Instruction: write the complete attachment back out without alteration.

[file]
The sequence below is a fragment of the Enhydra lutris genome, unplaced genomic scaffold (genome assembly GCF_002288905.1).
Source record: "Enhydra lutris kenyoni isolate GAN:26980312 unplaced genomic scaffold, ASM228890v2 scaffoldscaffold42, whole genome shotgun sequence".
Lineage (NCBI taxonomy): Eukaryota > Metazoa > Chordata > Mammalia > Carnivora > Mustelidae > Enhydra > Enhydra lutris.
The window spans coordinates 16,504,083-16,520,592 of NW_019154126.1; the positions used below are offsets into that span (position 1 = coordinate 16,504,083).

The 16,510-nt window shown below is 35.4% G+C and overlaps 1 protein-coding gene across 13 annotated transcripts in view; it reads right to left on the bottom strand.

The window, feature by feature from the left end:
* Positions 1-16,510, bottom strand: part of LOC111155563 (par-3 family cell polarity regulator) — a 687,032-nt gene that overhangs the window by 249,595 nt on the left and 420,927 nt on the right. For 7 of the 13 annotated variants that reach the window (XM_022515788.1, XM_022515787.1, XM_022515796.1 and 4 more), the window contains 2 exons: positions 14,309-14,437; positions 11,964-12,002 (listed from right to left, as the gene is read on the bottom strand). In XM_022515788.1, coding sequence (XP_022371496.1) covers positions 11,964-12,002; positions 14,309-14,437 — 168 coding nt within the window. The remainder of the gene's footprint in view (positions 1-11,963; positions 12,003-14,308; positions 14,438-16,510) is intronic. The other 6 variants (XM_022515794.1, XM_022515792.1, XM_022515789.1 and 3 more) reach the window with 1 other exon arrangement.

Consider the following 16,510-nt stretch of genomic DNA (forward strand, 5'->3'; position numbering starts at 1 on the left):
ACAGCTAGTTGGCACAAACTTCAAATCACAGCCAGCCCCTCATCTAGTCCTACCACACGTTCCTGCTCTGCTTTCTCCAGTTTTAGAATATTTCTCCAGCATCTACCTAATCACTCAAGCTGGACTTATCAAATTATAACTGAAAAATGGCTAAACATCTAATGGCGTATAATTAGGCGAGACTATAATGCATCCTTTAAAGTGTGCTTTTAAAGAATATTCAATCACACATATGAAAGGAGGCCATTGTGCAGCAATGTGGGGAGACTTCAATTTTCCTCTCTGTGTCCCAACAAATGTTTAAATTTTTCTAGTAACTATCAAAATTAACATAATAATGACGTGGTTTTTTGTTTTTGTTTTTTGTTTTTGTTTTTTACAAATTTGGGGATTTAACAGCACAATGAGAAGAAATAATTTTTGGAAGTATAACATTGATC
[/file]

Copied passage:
The sequence below is a fragment of the Enhydra lutris genome, unplaced genomic scaffold (genome assembly GCF_002288905.1).
Source record: "Enhydra lutris kenyoni isolate GAN:26980312 unplaced genomic scaffold, ASM228890v2 scaffoldscaffold42, whole genome shotgun sequence".
Lineage (NCBI taxonomy): Eukaryota > Metazoa > Chordata > Mammalia > Carnivora > Mustelidae > Enhydra > Enhydra lutris.
The window spans coordinates 16,504,083-16,520,592 of NW_019154126.1; the positions used below are offsets into that span (position 1 = coordinate 16,504,083).

The 16,510-nt window shown below is 35.4% G+C and overlaps 1 protein-coding gene across 13 annotated transcripts in view; it reads right to left on the bottom strand.

The window, feature by feature from the left end:
* Positions 1-16,510, bottom strand: part of LOC111155563 (par-3 family cell polarity regulator) — a 687,032-nt gene that overhangs the window by 249,595 nt on the left and 420,927 nt on the right. For 7 of the 13 annotated variants that reach the window (XM_022515788.1, XM_022515787.1, XM_022515796.1 and 4 more), the window contains 2 exons: positions 14,309-14,437; positions 11,964-12,002 (listed from right to left, as the gene is read on the bottom strand). In XM_022515788.1, coding sequence (XP_022371496.1) covers positions 11,964-12,002; positions 14,309-14,437 — 168 coding nt within the window. The remainder of the gene's footprint in view (positions 1-11,963; positions 12,003-14,308; positions 14,438-16,510) is intronic. The other 6 variants (XM_022515794.1, XM_022515792.1, XM_022515789.1 and 3 more) reach the window with 1 other exon arrangement.

Consider the following 16,510-nt stretch of genomic DNA (forward strand, 5'->3'; position numbering starts at 1 on the left):
ACAGCTAGTTGGCACAAACTTCAAATCACAGCCAGCCCCTCATCTAGTCCTACCACACGTTCCTGCTCTGCTTTCTCCAGTTTTAGAATATTTCTCCAGCATCTACCTAATCACTCAAGCTGGACTTATCAAATTATAACTGAAAAATGGCTAAACATCTAATGGCGTATAATTAGGCGAGACTATAATGCATCCTTTAAAGTGTGCTTTTAAAGAATATTCAATCACACATATGAAAGGAGGCCATTGTGCAGCAATGTGGGGAGACTTCAATTTTCCTCTCTGTGTCCCAACAAATGTTTAAATTTTTCTAGTAACTATCAAAATTAACATAATAATGACGTGGTTTTTTGTTTTTGTTTTTTGTTTTTGTTTTTTACAAATTTGGGGATTTAACAGCACAATGAGAAGAAATAATTTTTGGAAGTATAACATTGATC